One of the most-respected and economically intelligent publications in the world, The Economist, has turned against the Republican party for its disgraceful behaviour with respect to the US debt-ceiling negotiations.The Republicans, the Economist points out, would rather disrupt the US economy and put the country into default than compromise on a long-term deficit and debt reduction plan.
This behaviour is an abdication of the Republicans’ responsibilities as elected officials. It puts the Republicans’ self-interest ahead of the country’s.
The Republicans’ stance on the debt-ceiling has now gone so far, in fact, that the Republicans appear to be trying to disrupt the economy in order to improve their chances in the next elections, rather than address an economic crisis that threatens to affect millions of Americans.
This is not practical or responsible. It’s also not patriotic. It’s traitorous.
The Economist, it must be noted, is a pro-private-sector, anti-big-government publication. For more than a century, the paper has extolled the virtues of free enterprise and free-market capitalism and railed against government bureaucracy, fiscal irresponsibility, and stifling regulation. The Economist should be the Republican Party’s closest ally when it comes to getting the US back on track. And yet, thanks to the Republicans’ extreme stance with respect to tax increases and their recklessness and self-interest with respect to the debt-ceiling, the paper has turned against them.
The Economist points out that the Republicans original strong stance on the debt-ceiling did force President Obama to do something he should have done a long time ago: Acknowledge America’s debt-and-deficit crisis and put forth a long-term plan to address it.
In response to the Republicans’ resistance, the President floated a plan that might save $2 trillion over the next decade. And he has since floated one that might save $4 trillion.
Assuming the economy continues to recover, these savings would be a strong start in getting the country back on track–and the Republicans deserve credit and plaudits for forcing the President to propose them.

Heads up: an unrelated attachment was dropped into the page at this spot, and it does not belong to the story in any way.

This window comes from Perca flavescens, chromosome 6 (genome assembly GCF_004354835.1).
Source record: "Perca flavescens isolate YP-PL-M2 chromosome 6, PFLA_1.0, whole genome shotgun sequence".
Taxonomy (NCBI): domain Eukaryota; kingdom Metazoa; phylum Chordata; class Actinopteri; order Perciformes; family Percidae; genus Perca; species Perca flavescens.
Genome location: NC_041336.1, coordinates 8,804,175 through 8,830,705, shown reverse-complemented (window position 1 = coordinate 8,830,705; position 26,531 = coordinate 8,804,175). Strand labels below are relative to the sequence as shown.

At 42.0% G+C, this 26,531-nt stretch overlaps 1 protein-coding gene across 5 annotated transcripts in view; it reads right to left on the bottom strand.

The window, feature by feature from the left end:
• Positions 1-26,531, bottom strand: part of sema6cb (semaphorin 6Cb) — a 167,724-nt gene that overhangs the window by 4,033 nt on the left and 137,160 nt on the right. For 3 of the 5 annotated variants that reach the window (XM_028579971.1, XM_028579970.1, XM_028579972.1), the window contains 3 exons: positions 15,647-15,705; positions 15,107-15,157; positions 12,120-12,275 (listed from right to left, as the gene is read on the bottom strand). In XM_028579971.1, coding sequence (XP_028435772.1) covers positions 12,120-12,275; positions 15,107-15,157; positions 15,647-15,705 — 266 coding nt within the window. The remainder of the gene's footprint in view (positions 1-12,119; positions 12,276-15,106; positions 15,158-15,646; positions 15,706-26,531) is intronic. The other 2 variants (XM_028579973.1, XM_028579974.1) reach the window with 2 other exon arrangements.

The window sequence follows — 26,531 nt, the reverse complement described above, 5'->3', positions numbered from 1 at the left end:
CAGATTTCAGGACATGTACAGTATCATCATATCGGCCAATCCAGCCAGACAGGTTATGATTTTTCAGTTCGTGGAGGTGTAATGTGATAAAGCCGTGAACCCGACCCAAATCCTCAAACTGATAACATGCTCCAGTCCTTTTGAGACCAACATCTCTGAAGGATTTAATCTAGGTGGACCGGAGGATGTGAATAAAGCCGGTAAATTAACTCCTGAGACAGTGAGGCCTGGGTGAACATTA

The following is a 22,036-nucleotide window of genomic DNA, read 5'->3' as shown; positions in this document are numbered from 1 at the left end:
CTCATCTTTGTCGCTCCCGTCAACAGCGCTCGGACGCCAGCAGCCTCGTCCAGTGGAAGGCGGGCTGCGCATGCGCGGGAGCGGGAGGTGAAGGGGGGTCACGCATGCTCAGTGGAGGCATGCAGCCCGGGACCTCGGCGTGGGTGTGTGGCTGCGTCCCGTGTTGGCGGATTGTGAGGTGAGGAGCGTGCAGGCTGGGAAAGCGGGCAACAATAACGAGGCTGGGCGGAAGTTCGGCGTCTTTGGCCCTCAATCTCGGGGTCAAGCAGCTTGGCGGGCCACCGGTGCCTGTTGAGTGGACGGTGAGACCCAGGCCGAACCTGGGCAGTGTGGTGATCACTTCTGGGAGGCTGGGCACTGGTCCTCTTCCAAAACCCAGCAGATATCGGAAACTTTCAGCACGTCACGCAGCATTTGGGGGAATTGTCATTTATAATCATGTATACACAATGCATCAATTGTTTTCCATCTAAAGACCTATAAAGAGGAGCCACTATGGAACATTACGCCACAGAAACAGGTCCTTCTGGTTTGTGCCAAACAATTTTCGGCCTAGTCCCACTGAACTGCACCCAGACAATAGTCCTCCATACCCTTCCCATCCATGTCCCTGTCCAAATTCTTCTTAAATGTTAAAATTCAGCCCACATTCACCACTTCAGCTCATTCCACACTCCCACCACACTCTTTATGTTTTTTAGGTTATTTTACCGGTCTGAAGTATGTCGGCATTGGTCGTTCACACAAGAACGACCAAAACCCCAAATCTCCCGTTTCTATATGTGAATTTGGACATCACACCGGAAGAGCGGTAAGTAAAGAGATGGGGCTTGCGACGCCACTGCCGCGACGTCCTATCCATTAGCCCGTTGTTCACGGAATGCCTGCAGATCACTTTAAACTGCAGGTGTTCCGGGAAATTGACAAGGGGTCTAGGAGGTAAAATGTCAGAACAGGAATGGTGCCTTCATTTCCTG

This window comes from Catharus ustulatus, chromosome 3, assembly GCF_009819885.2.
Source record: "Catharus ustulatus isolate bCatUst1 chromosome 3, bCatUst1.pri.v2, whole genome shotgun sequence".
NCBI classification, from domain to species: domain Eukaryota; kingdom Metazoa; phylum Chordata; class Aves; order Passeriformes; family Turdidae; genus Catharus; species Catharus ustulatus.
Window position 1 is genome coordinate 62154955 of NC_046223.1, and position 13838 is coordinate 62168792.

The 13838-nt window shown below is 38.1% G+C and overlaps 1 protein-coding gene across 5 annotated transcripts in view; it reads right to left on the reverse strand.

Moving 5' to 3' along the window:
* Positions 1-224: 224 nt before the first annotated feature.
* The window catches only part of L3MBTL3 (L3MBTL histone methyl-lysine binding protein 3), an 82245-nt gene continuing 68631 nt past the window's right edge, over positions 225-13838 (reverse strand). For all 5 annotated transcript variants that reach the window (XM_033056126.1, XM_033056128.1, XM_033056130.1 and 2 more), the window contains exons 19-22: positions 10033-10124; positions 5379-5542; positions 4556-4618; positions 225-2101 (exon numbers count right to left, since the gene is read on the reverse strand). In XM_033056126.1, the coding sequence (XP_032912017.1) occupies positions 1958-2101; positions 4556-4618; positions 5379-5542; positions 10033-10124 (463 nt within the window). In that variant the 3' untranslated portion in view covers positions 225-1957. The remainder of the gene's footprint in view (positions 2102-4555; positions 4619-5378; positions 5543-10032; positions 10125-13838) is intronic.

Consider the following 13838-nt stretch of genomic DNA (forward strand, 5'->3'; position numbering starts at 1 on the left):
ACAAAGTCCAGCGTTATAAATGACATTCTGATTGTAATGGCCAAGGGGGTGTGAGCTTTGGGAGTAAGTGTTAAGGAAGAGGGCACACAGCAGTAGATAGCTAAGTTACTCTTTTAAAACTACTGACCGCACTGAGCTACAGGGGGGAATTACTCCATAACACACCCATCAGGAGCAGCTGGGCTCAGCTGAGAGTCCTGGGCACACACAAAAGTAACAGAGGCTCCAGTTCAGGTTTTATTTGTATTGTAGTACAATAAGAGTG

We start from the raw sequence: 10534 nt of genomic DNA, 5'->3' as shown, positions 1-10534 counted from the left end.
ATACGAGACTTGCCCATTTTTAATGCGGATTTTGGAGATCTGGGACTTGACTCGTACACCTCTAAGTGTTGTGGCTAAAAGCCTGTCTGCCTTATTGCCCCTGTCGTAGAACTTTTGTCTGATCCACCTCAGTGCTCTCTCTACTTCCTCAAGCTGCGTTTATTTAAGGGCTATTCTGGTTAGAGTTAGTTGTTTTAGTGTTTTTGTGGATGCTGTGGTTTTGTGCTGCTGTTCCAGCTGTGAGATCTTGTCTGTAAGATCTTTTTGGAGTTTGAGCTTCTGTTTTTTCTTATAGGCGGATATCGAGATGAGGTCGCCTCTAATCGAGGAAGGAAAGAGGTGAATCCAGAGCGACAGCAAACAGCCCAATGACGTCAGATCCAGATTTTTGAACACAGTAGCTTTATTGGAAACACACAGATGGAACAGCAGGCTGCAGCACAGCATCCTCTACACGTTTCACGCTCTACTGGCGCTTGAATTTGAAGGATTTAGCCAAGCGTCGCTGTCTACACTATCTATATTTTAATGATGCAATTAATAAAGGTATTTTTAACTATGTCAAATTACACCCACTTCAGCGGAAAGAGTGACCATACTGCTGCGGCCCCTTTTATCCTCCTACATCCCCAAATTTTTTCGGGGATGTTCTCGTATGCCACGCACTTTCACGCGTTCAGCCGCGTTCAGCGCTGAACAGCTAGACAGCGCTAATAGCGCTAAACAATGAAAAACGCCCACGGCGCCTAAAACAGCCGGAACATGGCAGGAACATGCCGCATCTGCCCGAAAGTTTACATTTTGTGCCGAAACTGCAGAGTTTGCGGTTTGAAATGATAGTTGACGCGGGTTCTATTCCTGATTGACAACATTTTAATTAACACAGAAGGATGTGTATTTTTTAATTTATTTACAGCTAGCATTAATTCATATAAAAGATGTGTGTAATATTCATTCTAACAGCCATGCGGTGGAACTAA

But far from declaring victory and then doing the right thing for the country, the Republicans are continuing to behave like dogmatic lunatics — insisting that, no matter what, no deficit reduction plan include any tax increases.
This, the Economist rightly observes, is “economically illiterate and disgracefully cynical.”
It is also a departure from the Republican Party of old, which was actually economically responsible and was therefore willing to raise taxes if and when it needed to. Any intelligent plan to get the US’s house in order must involve both spending cuts and tax increases: We just can’t do it with spending cuts alone. The Great Republican Hero that today’s Republicans often invoke, Ronald Reagan, raised taxes when he needed to. And America’s current tax burden, the Economist observes, is as low as it has been for decades.
It’s time for the Republican Party to grow up and start acting on behalf of the country. Specifically, it’s time for the Republicans to end their reckless, cynical game with respect to the debt ceiling and compromise on a long-term debt-and-deficit reduction plan.
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